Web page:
On Saturday, the National Investigation agency (NIA) conducted raids across 10 premises of Islamic preacher Zakir Naik's Islamic Research Foundation (IRF) in Mumbai. The operations are still underway in Mumbai at this point.
A case was registered against Zakir Naik and others under Section 10, 13, 18 of Unlawful Activities Prevention Act and Section 153A of IPC for allegedly 'spreading enmity' between religions on Friday, says Hindustan Times.
On Friday, a notice was issued by the Mumbai Police to the IRF which stated that it had been banned under provisions of the Unlawful Activities Prevention Act (UAPA). The IRF was quoted as saying that they were looking at taking legal steps to challenge the ban.
According to the notification, Zakir Naik had 'justified suicide bombers, made subversive and derogatory speeches that promoted enmity in society and gave birth to divisive ideologies against India'. Some of arrested terrorists who quoted Naik as an inspiration have also been named in the notification.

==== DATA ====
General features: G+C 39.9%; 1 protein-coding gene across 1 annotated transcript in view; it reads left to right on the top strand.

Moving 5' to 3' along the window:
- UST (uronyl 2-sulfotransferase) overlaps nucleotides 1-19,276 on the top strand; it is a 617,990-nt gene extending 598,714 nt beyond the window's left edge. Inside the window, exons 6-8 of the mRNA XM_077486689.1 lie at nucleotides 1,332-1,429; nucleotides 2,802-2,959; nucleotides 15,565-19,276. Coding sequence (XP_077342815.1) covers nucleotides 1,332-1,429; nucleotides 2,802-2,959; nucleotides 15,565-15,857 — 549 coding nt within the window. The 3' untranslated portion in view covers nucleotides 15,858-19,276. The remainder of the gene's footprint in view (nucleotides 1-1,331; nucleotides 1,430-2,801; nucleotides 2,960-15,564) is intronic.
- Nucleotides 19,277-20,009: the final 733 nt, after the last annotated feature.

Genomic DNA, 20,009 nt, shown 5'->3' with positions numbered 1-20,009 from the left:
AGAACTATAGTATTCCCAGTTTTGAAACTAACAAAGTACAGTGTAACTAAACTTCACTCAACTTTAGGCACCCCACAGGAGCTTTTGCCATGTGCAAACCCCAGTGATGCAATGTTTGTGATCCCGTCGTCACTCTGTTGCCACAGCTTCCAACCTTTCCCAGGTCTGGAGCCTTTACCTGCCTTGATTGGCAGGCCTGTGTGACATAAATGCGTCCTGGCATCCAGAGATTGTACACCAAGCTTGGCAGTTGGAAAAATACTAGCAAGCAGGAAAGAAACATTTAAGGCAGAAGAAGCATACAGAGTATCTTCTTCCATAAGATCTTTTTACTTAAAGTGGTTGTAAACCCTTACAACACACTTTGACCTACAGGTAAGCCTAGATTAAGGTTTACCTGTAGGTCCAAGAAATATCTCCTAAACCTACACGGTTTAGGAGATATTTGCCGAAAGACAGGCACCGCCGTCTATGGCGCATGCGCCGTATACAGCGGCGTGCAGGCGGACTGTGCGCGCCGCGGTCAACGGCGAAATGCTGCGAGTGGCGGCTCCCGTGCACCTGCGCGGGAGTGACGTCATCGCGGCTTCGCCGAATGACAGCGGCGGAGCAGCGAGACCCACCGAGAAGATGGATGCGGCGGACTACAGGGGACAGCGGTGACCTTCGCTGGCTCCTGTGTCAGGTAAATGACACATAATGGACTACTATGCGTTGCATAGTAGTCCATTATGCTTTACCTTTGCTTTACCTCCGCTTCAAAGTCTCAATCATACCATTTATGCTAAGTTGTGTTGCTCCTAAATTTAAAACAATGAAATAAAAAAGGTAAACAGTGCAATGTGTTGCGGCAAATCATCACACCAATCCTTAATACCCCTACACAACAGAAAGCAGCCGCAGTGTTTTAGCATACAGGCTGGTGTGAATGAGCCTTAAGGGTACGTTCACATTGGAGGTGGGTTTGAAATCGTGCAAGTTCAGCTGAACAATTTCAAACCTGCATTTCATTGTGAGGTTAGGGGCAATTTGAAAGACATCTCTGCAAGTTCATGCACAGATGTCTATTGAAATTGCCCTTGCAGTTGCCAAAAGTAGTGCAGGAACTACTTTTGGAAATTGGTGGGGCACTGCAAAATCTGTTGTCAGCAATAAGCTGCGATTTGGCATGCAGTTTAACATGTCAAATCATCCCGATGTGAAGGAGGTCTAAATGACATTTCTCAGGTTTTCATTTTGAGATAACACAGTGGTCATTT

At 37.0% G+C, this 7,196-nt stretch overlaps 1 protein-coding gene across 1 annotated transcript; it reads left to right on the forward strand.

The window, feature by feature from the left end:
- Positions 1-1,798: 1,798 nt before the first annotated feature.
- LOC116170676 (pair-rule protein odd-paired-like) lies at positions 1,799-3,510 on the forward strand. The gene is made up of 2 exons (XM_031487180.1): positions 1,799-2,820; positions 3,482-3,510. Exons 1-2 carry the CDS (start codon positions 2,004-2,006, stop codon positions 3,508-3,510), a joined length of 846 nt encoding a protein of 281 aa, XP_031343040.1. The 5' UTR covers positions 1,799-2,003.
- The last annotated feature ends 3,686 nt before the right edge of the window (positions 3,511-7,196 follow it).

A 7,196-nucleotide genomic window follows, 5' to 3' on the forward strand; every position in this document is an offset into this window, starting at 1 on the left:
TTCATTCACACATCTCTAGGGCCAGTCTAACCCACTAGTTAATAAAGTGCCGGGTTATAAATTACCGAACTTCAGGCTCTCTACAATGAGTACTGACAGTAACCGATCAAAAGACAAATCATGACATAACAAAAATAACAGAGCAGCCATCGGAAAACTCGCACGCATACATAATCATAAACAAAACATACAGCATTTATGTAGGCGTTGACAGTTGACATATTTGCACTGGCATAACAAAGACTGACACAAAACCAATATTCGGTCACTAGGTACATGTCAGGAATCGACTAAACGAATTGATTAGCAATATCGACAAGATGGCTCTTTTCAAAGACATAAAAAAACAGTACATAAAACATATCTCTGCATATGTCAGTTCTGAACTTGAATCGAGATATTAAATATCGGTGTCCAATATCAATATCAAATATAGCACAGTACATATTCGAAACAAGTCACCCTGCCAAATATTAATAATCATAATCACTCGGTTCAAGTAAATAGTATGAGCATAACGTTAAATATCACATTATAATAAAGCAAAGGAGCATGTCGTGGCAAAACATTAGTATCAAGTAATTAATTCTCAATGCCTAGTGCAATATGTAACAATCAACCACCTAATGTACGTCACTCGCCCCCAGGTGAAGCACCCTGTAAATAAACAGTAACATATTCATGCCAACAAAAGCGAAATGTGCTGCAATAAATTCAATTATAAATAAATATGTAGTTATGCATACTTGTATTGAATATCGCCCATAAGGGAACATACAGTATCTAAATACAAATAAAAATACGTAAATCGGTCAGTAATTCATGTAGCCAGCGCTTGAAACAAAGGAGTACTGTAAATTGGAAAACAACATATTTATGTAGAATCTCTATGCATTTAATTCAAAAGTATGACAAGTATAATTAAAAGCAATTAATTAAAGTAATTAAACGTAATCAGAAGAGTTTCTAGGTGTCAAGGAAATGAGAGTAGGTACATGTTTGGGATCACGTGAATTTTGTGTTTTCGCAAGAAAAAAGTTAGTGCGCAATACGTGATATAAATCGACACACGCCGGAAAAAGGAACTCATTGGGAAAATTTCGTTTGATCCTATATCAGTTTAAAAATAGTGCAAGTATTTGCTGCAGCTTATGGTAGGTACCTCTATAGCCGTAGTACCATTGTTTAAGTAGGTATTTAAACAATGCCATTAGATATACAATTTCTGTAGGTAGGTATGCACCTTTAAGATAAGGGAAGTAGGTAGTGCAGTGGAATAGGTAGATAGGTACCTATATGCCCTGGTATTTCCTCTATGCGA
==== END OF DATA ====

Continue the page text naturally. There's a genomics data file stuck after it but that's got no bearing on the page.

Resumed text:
Naik has been on the crosshairs of several probe and anti-terror agencies ever since it emerged that he had inspired the five terrorists who had attacked a posh eatery in Dhaka and killed 22 civilians and five policemen in July this year. They had been especially criticised because the attack had taken place during the holy Islamic month of Ramadan.
Naik had earlier -- in 2010 -- to be precise, banned from entering Britain for saying things like: "I tell Muslims that every Muslim should be a terrorist. Terrorist means a person who terrorises. When a robber sees a policeman, he is terrified. So for a robber, a policeman is a terrorist. So in this context every Muslim should be a terrorist to the robber."
In the aftermath of the Dhaka terror attack and the coming-to-light of the role Naik may have played in it, the Maharashtra government had ordered a probe by the Mumbai Police into Naik's activities and speeches.